A Century of Malibu Life, 1920-2019

Millie Decker.jpg

“I often think of my childhood and how lucky I was to live the life I did.”

Where does one start 100 years of living? As Ray Hunt said, “It takes a lifetime to live a lifetime.” Ray also said, “Take the time it takes.”

Mildred Meek arrived in the Malibu backcountry in 1926 on the back of a horse, along with her two sisters and parents Rose and Percy Meek. Thus started 93 years of living in the paradise of Malibu.

In the early years, the Meeks camped in a tent house until a cabin could be built. All supplies were carried in on mules, one board at a time. As a young girl, Millie and her sisters rode eight miles to the one room school in Yerba Buena, and after that to Decker School. 

At age nine, she began helping her father raise and train quarter horses and racing and showing on the early fair circuit, a place to buy both horses and cattle, to open the trade bag and share stories. Horses were ridden and cattle were driven to wherever the fair was held. Day-to-day living meant hunting with her father for mule deer, rabbit, dove and quail and at other times assisting her mother and sisters in the garden so that the cellar would be full to carry them through the winter. It was a Malibu where people truly lived off the land and knew the connection between land and table.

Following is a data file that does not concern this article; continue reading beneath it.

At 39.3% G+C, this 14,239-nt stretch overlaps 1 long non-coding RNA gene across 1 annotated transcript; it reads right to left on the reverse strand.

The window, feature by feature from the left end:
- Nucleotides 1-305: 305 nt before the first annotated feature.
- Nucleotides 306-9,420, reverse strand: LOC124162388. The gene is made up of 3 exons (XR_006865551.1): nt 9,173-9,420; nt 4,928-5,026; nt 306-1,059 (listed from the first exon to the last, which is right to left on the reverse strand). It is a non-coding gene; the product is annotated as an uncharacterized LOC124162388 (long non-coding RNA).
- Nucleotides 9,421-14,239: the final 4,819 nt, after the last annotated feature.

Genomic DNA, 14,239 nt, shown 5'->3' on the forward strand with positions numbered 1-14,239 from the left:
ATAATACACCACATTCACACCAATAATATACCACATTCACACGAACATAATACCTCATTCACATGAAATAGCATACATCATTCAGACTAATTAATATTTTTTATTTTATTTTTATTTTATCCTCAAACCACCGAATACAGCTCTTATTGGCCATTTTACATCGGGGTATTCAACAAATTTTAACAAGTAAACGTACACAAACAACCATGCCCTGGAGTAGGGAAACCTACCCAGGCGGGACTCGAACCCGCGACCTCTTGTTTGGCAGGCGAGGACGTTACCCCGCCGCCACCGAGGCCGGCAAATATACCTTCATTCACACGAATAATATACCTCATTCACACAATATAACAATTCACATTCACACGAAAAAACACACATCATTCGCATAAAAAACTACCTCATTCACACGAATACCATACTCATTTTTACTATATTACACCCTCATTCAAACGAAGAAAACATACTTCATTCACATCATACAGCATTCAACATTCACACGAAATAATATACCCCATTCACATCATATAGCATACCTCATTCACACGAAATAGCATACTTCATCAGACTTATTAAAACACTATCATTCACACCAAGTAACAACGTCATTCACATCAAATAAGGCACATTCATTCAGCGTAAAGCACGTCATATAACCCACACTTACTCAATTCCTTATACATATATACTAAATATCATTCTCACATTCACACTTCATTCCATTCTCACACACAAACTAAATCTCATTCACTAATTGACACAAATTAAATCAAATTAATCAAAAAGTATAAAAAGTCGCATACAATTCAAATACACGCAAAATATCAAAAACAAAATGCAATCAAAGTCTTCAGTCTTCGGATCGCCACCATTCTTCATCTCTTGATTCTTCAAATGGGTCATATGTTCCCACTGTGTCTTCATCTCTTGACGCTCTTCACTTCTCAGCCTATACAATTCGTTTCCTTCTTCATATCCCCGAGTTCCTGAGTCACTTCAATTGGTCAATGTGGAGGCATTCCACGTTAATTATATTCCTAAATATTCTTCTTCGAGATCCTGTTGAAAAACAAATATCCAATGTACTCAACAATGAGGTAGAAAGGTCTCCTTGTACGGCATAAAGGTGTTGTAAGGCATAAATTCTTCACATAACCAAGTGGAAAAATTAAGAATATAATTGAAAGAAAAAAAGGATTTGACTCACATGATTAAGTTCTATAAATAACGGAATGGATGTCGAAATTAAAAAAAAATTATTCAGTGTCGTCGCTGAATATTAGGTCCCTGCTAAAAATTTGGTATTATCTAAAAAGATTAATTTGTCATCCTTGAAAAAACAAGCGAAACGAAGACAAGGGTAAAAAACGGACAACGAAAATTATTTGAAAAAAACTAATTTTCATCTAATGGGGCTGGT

Millie witnessed the opening of the Roosevelt Highway, now Highway 1, lived through every major wildfire in Malibu from 1935 to 2018, experienced the Great Depression, worked in a factory in World War II, lived through Korea, Vietman, the Gulf War, the invention of commercial air travel, the moon landing, phone, television and the internet, all from the slope of a Malibu ridge. Marrying her fifth husband James “Dynamite Decker” in 1960, and moving into a Sears kit house built in 1935, Millie with Jimmy watched Malibu grow from a remote cattle ranch to a place whose natural treasures drew people from all over the world.

With her father, Millie helped start the first equestrian clubs in Malibu, and gave her life to the care and training of horses. Hers was a home where the door was always open and a pot of tea was always ready for whoever showed up. There was always the walk down to the barn to show the latest foal, to sling a saddle or throw a rope, or to share a slice of watermelon under an oak old enough to have been rubbed on by a grizzly bear.


We invite you to join us in an afternoon of celebration at Point Mugu State Park (Sycamore Canyon), sites 55 & 56, on June 2 from 4-7 p.m. It will be an afternoon of memories—where we came from and of how we got here.